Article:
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The Connecticut Chapter works to improve the quality of life for people affected by MS in Connecticut and raise funds for critical MS research. Join the movement toward a world free of MS.


$2,643 In Bakery Tips Goes To Charity

February 26, 2014

CUTLINE: Lisa Gerrol, president and CEO of the National MS Society, Connecticut Chapter, accepts a check from Get Baked bakers Caryn and Emily Woodward. Since opening the Windsor-based bakery on Valentine’s Day in 2012, owner Emily Woodward has collected and donated tips to the National MS Society, Connecticut Chapter, in support of her mother, Caryn, who lives with multiple sclerosis, a potentially debilitating disease. This year, Woodward collected $2,643 for the chapter, almost $5,000 the past 2 years. Get Baked prepares everything by hand and from scratch, and features freshly-baked muffins, breads, desserts and breakfast sandwiches. The bakery also specializes in gluten-free and vegan baked goods. Get Baked is located at 25 Central Street, Windsor in the Central Street Antiques Building. For more information on the National MS Society, Connecticut Chapter, please visit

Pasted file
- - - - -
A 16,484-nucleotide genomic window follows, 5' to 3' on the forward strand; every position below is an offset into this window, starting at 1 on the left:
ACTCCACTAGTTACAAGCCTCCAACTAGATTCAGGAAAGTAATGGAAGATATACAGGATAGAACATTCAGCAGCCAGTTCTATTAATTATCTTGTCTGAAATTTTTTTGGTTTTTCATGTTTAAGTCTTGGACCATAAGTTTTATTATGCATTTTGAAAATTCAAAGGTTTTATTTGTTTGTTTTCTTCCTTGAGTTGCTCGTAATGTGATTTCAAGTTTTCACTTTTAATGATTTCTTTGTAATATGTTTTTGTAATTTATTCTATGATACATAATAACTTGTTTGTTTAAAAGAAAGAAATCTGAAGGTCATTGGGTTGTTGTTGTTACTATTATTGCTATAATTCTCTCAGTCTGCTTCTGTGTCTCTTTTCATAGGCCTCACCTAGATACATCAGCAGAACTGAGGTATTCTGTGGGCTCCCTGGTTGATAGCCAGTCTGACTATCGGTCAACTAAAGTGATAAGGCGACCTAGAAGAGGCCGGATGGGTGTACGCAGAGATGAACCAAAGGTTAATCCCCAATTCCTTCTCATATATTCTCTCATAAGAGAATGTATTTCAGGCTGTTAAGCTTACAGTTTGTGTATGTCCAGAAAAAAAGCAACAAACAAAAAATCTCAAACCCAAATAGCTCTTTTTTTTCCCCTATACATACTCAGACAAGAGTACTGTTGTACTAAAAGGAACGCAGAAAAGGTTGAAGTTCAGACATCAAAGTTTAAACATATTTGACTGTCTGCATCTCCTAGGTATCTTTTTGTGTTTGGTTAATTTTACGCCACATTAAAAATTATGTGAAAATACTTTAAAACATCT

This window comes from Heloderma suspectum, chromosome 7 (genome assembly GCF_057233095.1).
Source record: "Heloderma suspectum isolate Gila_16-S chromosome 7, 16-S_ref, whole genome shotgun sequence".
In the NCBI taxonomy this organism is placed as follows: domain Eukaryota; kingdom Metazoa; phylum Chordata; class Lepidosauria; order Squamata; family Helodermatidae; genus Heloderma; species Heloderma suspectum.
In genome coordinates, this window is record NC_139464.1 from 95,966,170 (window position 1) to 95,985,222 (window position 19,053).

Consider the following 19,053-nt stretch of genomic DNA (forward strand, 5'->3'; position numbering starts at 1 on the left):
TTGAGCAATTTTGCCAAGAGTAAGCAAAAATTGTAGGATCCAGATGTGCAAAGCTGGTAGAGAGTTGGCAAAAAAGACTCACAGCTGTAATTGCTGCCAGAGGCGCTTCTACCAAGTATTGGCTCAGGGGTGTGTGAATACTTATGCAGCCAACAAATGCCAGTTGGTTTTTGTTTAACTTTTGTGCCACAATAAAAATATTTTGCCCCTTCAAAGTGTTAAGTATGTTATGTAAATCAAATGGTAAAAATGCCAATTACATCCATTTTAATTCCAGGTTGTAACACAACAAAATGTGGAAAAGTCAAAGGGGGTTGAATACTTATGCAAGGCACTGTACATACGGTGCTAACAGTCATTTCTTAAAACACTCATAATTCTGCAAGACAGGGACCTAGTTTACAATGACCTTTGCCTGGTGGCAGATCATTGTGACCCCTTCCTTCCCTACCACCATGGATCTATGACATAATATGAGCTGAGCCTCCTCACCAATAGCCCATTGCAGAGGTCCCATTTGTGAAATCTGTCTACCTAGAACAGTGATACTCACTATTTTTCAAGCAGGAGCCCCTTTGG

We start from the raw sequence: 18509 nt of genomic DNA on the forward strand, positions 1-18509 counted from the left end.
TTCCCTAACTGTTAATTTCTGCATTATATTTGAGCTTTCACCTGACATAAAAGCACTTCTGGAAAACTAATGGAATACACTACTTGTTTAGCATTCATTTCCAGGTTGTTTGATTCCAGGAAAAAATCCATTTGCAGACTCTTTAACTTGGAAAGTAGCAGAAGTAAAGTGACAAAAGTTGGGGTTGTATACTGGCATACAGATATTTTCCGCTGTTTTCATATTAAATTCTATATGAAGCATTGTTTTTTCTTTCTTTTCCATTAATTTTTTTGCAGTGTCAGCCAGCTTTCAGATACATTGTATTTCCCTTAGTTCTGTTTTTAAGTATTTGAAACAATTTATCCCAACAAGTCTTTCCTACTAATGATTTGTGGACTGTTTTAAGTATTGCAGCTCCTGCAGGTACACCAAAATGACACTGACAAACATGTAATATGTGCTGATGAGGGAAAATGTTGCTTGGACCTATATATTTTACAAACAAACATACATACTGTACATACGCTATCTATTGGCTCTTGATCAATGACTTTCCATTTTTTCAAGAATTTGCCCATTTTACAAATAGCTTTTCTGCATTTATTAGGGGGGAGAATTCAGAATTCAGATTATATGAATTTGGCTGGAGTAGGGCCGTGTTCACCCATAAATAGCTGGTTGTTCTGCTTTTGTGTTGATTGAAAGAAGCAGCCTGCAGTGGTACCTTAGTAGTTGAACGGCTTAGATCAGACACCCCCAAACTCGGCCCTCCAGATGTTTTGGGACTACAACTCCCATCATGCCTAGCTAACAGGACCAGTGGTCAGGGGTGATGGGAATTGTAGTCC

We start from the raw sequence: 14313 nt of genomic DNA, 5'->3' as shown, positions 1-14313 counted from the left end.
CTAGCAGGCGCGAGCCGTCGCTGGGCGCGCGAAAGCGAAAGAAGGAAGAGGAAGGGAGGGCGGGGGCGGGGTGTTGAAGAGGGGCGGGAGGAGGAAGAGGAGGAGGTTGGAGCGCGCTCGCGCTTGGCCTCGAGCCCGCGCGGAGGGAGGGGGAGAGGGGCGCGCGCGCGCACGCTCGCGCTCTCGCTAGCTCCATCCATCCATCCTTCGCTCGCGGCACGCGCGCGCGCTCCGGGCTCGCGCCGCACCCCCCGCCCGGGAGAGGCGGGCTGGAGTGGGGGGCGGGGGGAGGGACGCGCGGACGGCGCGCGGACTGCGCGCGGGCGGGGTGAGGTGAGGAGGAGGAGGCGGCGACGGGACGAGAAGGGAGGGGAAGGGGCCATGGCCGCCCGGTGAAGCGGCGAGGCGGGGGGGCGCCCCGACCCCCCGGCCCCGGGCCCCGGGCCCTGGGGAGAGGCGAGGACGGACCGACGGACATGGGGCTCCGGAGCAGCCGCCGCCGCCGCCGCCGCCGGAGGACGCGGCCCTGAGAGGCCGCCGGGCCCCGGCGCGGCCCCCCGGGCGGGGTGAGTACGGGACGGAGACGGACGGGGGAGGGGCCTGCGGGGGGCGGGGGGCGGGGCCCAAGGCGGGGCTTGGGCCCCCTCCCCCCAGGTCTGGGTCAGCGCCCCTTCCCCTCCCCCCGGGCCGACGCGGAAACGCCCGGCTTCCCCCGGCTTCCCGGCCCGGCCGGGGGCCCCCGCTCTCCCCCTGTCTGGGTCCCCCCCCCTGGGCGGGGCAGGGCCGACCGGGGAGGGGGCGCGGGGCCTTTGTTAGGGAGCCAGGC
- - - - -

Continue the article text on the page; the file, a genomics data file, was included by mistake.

About the Connecticut Chapter of the National Multiple Sclerosis (MS) Society

The Connecticut Chapter strives to provide knowledge and assistance to help people with MS and their families maintain the highest possible quality of life. These goals are achieved through vital national and local programs.

About Multiple Sclerosis

Multiple sclerosis is an unpredictable, often disabling disease of the central nervous system that disrupts the flow of information within the brain, and between the brain and body. Symptoms range from numbness and tingling to blindness and paralysis. The progress, severity and specific symptoms of MS in any one person cannot yet be predicted, but advances in research and treatment are leading to better understanding and moving us closer to a world free of MS. Most people with MS are diagnosed between the ages of 20 and 50, with at least two to three times more women than men being diagnosed with the disease. MS affects more than 2.3 million people worldwide.


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